An artificial 3D lung could revolutionise lung cancer treatment.FLICKR: University of Liverpool

Two Cambridge cancer researchers, Dr Michaela Frye and Dr Ferda Oeztuerk-Winder, are developing a game-changing solution to tackle lung cancer: growing 3D lungs.

They are planning to develop stem cells into lung tissue in a bioreactor – "a smart piece of kit that creates the perfect conditions for growth”. Stem cells have the ability to develop into the many different types of cell found in a lung. The bioreactor will provide ideal conditions for human lung tissue growth, and a more realistic environment for developing lung tissue than a Petri dish.

“The lung is a complex organ and we struggle to see the full picture. Lung cancer is intelligent; to beat it we need to learn more about how it grows, how it develops and how it becomes resistant to treatments”, said Dr Frye.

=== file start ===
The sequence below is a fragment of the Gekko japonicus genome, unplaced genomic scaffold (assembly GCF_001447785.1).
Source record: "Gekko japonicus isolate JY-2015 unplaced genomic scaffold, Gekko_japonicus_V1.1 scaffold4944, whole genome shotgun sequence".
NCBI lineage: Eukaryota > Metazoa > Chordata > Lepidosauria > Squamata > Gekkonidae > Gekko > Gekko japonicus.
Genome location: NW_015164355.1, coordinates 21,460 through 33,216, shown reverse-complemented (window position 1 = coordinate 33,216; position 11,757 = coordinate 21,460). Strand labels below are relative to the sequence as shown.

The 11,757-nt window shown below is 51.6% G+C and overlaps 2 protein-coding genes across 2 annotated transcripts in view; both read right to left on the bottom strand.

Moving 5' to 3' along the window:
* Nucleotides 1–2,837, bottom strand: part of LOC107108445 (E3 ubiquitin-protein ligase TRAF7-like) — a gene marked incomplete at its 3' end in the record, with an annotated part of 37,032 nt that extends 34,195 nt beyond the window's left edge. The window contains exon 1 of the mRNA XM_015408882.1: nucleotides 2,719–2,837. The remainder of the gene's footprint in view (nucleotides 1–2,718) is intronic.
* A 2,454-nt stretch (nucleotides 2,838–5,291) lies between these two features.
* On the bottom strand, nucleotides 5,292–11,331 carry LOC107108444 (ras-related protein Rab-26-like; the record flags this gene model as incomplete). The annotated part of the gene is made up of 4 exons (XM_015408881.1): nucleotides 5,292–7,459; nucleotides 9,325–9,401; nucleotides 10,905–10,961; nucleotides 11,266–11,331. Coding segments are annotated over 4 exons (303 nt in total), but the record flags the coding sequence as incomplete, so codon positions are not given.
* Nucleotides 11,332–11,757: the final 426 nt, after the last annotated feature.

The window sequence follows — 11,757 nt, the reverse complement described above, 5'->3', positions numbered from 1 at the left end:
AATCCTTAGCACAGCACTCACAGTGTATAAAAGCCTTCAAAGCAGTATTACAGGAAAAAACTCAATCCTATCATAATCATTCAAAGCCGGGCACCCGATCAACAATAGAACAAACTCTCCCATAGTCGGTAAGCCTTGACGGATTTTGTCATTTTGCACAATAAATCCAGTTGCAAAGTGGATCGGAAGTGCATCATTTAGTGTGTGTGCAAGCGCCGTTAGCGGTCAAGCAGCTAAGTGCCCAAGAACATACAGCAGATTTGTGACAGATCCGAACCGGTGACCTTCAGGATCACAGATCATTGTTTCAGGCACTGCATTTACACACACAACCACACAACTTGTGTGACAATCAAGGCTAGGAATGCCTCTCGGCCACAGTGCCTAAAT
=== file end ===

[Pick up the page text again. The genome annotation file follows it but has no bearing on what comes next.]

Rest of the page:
To study lung cancer, the scientists plan to introduce cancerous cells into the model tissue to understand how they interact with the healthy lung cells.

"It could be game-changing. We can learn about how cells behave, choose the right drugs for the patients and find out why some people develop resistance [to a particular treatment]”, commented Dr Oeztuerk-Winder.

Dr Frye echoed her sentiments: “this research could mean a future where it’s possible to take an individual patient’s cancer cells and rapidly test treatments on them using a 3D model lung, helping to understand which ones would be the most effective.”

To accelerate the research program, Dr Frye and Dr Oeztuerk-Winder are aiming to raise £75,000 on the crowdfunding website Indiegogo.

Cancer Research UK also supports their campaign, and the funds raised will be used to cover the costs of growing and maintaining the lung tissue over the course of a year.

You can support the campaign here.

 

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